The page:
The Centers for Disease Control and Prevention (CDC) has proposed new opioid prescribing guidelines that will drop its prior recommendation of specific limits on doses of opioid painkillers when treating chronic pain patients, among other changes.
The proposed update seeks to amend the CDC’s current guideline for prescribing opioids, issued in 2016, which had sparked a dramatic decline in pain pill prescriptions across the United States, but drew criticism from chronic pain sufferers, who contended they were being denied much needed pain relief.
“We began to hear how the guidelines were being misused and misapplied,” the CDC’s Christopher Jones, a co-author of the draft guidance, told The Associated Press.
The latest proposal acknowledged that studies have been published on doctors’ misapplication of the 2016 CDC Guidelines, which the agency pointed out were not mandatory in the first place and were intended to be flexible to “support, not supplant,” individualized patient care.
“Such misapplication includes extension of the 2016 CDC Guideline to patient populations not covered in the 2016 CDC Guideline (e.g., cancer and palliative care), opioid tapers and abrupt discontinuation without collaboration with patients, rigid application of opioid dosage thresholds, application of the Guideline’s recommendations for opioid use for pain to medications for opioid use disorder treatment, duration limits by insurers and by pharmacies, and patient dismissal and abandonment,” the CDC noted.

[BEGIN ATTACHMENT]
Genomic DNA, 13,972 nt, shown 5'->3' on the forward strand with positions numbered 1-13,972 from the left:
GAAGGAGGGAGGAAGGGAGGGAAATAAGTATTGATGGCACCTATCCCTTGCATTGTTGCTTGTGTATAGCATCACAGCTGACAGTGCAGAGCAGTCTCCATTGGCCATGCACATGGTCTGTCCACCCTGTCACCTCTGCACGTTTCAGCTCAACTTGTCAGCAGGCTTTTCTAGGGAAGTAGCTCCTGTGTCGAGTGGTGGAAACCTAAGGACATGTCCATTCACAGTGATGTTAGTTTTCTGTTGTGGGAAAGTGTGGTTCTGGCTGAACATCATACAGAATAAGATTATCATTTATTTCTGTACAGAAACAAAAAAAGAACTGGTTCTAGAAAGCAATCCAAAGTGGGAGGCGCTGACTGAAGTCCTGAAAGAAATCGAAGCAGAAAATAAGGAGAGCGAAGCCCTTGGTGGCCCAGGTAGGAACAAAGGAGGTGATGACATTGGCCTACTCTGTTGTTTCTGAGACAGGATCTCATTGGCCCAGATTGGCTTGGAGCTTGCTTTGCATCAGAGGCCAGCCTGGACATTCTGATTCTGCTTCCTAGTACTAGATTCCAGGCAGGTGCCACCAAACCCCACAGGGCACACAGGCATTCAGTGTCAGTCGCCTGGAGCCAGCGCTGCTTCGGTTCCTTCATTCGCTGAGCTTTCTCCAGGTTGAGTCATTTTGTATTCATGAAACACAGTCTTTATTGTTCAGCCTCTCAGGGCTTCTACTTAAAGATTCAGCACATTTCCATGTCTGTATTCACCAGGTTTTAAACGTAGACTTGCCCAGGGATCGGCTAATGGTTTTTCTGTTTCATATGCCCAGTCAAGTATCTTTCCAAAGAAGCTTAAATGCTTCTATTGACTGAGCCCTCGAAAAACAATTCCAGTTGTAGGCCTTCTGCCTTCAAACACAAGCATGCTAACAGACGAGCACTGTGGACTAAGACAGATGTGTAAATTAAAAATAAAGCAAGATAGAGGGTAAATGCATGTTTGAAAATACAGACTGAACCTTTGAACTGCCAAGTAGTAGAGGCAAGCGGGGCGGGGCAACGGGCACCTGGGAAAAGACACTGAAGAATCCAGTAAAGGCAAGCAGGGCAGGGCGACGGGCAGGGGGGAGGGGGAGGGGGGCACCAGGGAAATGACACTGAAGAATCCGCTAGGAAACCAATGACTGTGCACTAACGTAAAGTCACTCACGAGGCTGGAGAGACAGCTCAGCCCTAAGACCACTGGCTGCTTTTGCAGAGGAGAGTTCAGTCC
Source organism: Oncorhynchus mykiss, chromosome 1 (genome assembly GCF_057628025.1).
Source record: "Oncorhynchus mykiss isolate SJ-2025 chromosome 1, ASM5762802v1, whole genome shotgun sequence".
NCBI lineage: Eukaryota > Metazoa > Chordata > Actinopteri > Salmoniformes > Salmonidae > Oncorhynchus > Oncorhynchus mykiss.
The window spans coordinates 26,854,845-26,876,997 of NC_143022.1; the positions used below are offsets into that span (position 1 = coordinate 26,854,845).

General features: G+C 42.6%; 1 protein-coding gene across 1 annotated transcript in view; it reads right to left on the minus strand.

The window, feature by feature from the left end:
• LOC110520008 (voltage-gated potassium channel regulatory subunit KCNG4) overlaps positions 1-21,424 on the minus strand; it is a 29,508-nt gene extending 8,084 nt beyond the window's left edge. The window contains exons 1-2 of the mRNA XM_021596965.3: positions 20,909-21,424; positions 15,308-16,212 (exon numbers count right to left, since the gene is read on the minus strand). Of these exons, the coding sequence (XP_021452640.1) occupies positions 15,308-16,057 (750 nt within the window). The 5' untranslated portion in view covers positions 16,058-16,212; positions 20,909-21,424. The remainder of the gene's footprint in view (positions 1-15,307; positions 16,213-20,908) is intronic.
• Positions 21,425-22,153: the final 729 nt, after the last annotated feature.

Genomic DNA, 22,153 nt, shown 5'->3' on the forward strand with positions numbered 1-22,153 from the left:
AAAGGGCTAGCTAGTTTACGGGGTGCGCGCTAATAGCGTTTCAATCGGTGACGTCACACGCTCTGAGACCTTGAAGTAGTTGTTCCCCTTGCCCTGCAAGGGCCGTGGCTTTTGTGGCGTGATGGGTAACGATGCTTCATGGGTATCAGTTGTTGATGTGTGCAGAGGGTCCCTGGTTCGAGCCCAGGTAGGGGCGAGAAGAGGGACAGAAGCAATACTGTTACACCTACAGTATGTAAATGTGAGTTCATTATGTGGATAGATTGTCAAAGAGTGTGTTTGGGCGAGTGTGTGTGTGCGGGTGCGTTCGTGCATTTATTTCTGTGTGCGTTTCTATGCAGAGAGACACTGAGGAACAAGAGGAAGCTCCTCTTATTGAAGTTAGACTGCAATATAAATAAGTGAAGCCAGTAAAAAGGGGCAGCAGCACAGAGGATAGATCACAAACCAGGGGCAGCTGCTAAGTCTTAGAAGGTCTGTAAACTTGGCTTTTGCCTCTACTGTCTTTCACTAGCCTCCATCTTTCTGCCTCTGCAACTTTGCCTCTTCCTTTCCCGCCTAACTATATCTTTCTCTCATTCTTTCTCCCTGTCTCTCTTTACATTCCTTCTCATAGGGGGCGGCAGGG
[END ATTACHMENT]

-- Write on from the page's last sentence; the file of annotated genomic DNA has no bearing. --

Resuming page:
“These actions are not consistent with the 2016 CDC Guideline and have contributed to patient harm, including untreated and undertreated pain, serious withdrawal symptoms, worsening pain outcomes, psychological distress, overdose, and suicidal ideation and behavior.”
In the new proposed guidance, the CDC has left out recommendations of specific amounts and duration of pain medications it initially had in the 2016 version. This includes dropping the recommendation that doctors should avoid increasing dosage to a level equivalent to 90 milligrams of morphine per day, and the suggested approach of trying to limit opioid treatment for acute pain to three days.
The guideline, spanning 229 pages, is published on the Federal Register and is open to a 60-day public comment period from Feb. 10. The CDC will review the comments before issuing a final guidance, most likely before the end of the year.
The general intent of the revision is to foster individualized patient care, Jones told the AP.
The guidelines offers more options for treating the kind of short-term, acute pain that follows surgeries or injuries. It cites new research on alternative treatments to treat pain, which includes non-opioid prescription medications and non-drug options.
Per the text of the CDC draft guidelines, “The clinical evidence reviews found that non-opioid therapies are effective for many common types of acute pain and found insufficient evidence to determine long-term (>1 year) benefits of opioid therapy for chronic pain.
“Recommendations include that opioids should be used only when benefits for pain and function are expected to outweigh risks.”
The new guidelines advise clinicians to, when starting opioid medication, “prescribe the lowest effective dosage of immediate-release opioids for no longer than needed for the expected duration of pain severe enough to require opioids.”
Clinicians should “avoid abrupt discontinuation of opioids, especially for patients receiving high dosages of opioids, should avoid dismissing patients from care, and should ensure (provide or arrange) appropriate care for patients with pain and patients with complications from opioid use (e.g., opioid use disorder).”
The CDC has “substantially expanded” content on use of opioids for acute pain and on tapering opioids for patients on high doses for their chronic pain, it said.
For God has not given us a spirit of fear, but of power and of love and of a sound mind. (2 Timothy 1:7 New King James Version)